Yet the fate of this new economy is still up for grabs: It isn’t certain that these new farmers will make it, or that our desire to eat from a shorter, simpler food chain won’t somehow be co-opted by a food industry that now recognizes its consumers want something different — something more transparent about its origins and ethically defensible in its practices. Big Food is snapping up artisanal companies that positioned themselves as ethical alternatives. At the same time, the practice of “farm-washing,” in which highly industrialized food products are marketed as if they came from small farms, is popping up both in the supermarket and fast food outlet. These days Big Food is certainly talking a good game — promising to improve the welfare and diet of the animals, drop the antibiotics, simplify their products and support farmers and ranchers — but whether such promises will actually be kept is questionable. McDonald’s recently won plaudits for a promise to stop buying chicken raised with antibiotics — until a reporter recalled that this was the very same promise the company had made, and failed to keep, a decade before. The reform of the food industry is important, but it’s doubtful it will happen voluntarily.
Even so, the fact the industry feels compelled to make these promises is helping to legitimize a new set of values in the food system, one in which simplicity and transparency are prized. But there is such a long way to go. As much as I hoped to find upon rereading it that the first section of “The Omnivore’s Dilemma,” in which I explored the prevalence of corn in the American diet, was obsolete, I’m sorry to report that it is not. A single statistic will make this clear: Last year the corn crop was a record-breaking 14 billion bushels. As readers of the book well know, commodity corn is the basis of both feedlot agriculture and processed foods, and the amount of American farmland devoted to corn is actually larger today than it was in 2006 — by some 12 million acres.
What that tells us is that government subsidies and farm support programs still heavily tilt the fields of American agriculture toward monocultures of corn and soy, the building blocks of processed food and cheap meat. To the extent there is now an alternative food economy in this country, it remains small by comparison and exists largely in spite of federal agricultural policies.
So far at least, Big Food retains its grip on the levers of government that determine agricultural policy in this country and, in turn, the rules of the game that determines our food choices. Yet, for the first time, that grip is being challenged by the food movement — another phrase you didn’t hear back in 2006. This loose, still somewhat inchoate coalition of activists bent on reforming the food system has been growing steadily and in recent years has begun to find its voice — or perhaps I should say voices.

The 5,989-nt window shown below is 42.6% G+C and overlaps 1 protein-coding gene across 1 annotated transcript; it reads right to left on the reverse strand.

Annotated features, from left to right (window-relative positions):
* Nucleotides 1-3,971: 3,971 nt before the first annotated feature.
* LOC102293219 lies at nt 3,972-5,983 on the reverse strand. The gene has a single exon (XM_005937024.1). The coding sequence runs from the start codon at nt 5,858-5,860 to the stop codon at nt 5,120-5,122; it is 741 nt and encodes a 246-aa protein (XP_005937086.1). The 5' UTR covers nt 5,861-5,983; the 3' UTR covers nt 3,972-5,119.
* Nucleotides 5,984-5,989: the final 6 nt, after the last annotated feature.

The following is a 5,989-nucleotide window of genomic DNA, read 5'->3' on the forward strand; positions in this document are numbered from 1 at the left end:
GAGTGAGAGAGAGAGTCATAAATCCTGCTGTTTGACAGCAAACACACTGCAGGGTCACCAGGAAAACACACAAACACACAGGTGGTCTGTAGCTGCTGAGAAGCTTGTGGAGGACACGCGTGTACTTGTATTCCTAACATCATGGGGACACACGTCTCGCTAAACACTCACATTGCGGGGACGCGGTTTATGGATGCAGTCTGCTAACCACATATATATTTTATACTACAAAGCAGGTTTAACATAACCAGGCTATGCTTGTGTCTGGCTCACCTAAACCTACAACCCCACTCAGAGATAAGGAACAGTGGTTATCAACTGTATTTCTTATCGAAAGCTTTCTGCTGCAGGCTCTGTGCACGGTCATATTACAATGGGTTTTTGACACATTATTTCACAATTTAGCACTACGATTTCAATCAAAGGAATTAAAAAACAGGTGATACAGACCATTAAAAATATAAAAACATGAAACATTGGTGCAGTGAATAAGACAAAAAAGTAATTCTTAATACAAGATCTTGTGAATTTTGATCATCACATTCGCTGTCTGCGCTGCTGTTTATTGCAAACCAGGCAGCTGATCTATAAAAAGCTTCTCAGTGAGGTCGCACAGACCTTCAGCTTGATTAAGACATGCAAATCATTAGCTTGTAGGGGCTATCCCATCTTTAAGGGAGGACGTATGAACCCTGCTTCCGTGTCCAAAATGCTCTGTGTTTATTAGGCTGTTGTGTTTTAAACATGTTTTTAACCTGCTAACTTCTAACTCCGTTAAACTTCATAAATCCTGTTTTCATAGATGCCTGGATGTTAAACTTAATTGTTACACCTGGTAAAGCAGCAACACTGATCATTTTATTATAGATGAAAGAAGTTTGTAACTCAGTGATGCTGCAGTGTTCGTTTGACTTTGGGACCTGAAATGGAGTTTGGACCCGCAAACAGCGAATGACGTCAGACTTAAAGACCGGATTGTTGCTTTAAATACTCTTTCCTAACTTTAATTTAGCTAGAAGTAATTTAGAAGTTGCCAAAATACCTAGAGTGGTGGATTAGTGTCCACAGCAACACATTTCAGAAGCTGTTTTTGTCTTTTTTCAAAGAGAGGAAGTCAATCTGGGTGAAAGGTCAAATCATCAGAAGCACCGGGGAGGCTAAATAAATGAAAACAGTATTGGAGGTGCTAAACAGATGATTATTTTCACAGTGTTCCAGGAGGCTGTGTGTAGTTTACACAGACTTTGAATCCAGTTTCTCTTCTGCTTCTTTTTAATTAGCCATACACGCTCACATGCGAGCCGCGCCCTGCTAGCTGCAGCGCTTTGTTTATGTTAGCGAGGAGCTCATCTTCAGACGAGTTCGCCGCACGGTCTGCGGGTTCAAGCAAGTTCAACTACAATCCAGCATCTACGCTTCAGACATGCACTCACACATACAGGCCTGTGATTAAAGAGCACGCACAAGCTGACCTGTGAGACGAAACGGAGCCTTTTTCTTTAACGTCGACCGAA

The food movement is a big and lumpy tent, covering a wide range of concerns, including everything from childhood obesity and hunger to animal welfare, sustainable farming and feedlot pollution to farmworker rights, fast food worker wages, the campaign to label genetically modified food, farm bill reform, food safety regulation, eliminating antibiotics from livestock production, farmland preservation, urban agriculture, school lunch reform, the regulation of food ingredients and marketing, and on and on. It’s a long, daunting list of issues, and some of these interests occasionally work at cross-purposes, as when animal rights activists pick fights with sustainable meat producers.
Yet a consensus does seem to be forming around the idea that, as a first step, the nation needs not just farm policies to keep food cheap, but something it has never had before: an overarching national food policy. The details of such a policy would take years of politicking to work out, it’s true, but at a minimum, any national food policy worth its name would not only seek to ensure access to healthy food for everyone, but also see to it that the country’s agricultural policies no longer serve to undermine the health of either the population or the environment, as they presently do. That would be a good start.
In the last decade or so, the desire of millions of Americans to “vote with your fork” has helped build an alternative food economy far larger and more vibrant than I could have imagined when I was writing “The Omnivore’s Dilemma.” I can vividly recall Salatin sharing his dream for a mass exodus from the supermarket, and reading his eccentric letters to his customers, which would always begin with the salutation “from the non-barcode-people.” There are more non-barcode people today than in decades. But voting with our forks, powerful as it is, can take us only so far in remaking the food system. To make healthy, sustainably farmed and humanely raised food accessible to all Americans — and not just those who can afford the delicious alternatives now so abundantly on offer — we will need to vote with our votes as well. This is next. And now that the question of where our food comes from and how it is produced has begun to enter into the bright space of our politics, there is every reason to believe that the interest of eaters in something more beautiful than food that is fast, cheap and easy will sooner or later prevail.
Excerpted from “The Omnivore’s Dilemma 10th Anniversary Edition” by Michael Pollan. Reprinted by arrangement with Penguin Press, a member of Penguin Group (USA) LLC, A Penguin Random House Company. Copyright © Michael Pollan, 2016.
Pollan is the author of seven books, including “Cooked: The Natural History of Transformation,” “Food Rules,” “In Defense of Food” and “The Omnivore’s Dilemma.” He is also the Knight Professor of Science and Environmental Journalism at the University of California at Berkeley.